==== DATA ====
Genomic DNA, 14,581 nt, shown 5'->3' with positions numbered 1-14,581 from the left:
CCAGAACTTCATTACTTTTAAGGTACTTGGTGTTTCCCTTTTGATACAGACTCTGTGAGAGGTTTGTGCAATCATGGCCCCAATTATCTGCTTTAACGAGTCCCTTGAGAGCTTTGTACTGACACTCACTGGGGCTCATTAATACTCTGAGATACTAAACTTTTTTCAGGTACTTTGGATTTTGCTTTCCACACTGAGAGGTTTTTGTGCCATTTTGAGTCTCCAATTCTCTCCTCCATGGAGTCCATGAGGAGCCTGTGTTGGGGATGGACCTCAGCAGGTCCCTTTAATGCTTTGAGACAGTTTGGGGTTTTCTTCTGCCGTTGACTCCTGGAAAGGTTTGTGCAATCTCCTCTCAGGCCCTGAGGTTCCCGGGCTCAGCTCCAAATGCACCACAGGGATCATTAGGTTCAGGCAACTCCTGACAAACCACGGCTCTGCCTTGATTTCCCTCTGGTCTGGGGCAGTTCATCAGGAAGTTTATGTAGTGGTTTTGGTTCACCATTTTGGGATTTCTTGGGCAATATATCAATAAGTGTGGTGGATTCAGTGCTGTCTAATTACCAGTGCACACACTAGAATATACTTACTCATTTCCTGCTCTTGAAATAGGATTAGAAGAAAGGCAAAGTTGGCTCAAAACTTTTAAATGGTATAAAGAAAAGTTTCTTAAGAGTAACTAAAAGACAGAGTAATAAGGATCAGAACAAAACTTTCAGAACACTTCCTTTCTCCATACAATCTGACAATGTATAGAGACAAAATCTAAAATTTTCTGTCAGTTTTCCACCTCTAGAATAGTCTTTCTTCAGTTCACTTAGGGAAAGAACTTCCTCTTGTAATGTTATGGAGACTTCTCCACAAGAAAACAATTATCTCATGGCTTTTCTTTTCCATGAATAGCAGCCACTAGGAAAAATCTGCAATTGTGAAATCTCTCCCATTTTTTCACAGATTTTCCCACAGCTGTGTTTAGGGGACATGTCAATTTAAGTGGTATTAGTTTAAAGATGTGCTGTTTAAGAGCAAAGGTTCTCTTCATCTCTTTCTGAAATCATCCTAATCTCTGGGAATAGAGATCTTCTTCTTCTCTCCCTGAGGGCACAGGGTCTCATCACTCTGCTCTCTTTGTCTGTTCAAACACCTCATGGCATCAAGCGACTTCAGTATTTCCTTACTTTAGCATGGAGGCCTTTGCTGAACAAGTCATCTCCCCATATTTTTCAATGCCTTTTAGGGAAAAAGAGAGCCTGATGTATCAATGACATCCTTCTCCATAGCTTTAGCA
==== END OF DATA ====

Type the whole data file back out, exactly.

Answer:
Genomic DNA, 14,581 nt, shown 5'->3' with positions numbered 1-14,581 from the left:
CCAGAACTTCATTACTTTTAAGGTACTTGGTGTTTCCCTTTTGATACAGACTCTGTGAGAGGTTTGTGCAATCATGGCCCCAATTATCTGCTTTAACGAGTCCCTTGAGAGCTTTGTACTGACACTCACTGGGGCTCATTAATACTCTGAGATACTAAACTTTTTTCAGGTACTTTGGATTTTGCTTTCCACACTGAGAGGTTTTTGTGCCATTTTGAGTCTCCAATTCTCTCCTCCATGGAGTCCATGAGGAGCCTGTGTTGGGGATGGACCTCAGCAGGTCCCTTTAATGCTTTGAGACAGTTTGGGGTTTTCTTCTGCCGTTGACTCCTGGAAAGGTTTGTGCAATCTCCTCTCAGGCCCTGAGGTTCCCGGGCTCAGCTCCAAATGCACCACAGGGATCATTAGGTTCAGGCAACTCCTGACAAACCACGGCTCTGCCTTGATTTCCCTCTGGTCTGGGGCAGTTCATCAGGAAGTTTATGTAGTGGTTTTGGTTCACCATTTTGGGATTTCTTGGGCAATATATCAATAAGTGTGGTGGATTCAGTGCTGTCTAATTACCAGTGCACACACTAGAATATACTTACTCATTTCCTGCTCTTGAAATAGGATTAGAAGAAAGGCAAAGTTGGCTCAAAACTTTTAAATGGTATAAAGAAAAGTTTCTTAAGAGTAACTAAAAGACAGAGTAATAAGGATCAGAACAAAACTTTCAGAACACTTCCTTTCTCCATACAATCTGACAATGTATAGAGACAAAATCTAAAATTTTCTGTCAGTTTTCCACCTCTAGAATAGTCTTTCTTCAGTTCACTTAGGGAAAGAACTTCCTCTTGTAATGTTATGGAGACTTCTCCACAAGAAAACAATTATCTCATGGCTTTTCTTTTCCATGAATAGCAGCCACTAGGAAAAATCTGCAATTGTGAAATCTCTCCCATTTTTTCACAGATTTTCCCACAGCTGTGTTTAGGGGACATGTCAATTTAAGTGGTATTAGTTTAAAGATGTGCTGTTTAAGAGCAAAGGTTCTCTTCATCTCTTTCTGAAATCATCCTAATCTCTGGGAATAGAGATCTTCTTCTTCTCTCCCTGAGGGCACAGGGTCTCATCACTCTGCTCTCTTTGTCTGTTCAAACACCTCATGGCATCAAGCGACTTCAGTATTTCCTTACTTTAGCATGGAGGCCTTTGCTGAACAAGTCATCTCCCCATATTTTTCAATGCCTTTTAGGGAAAAAGAGAGCCTGATGTATCAATGACATCCTTCTCCATAGCTTTAGCA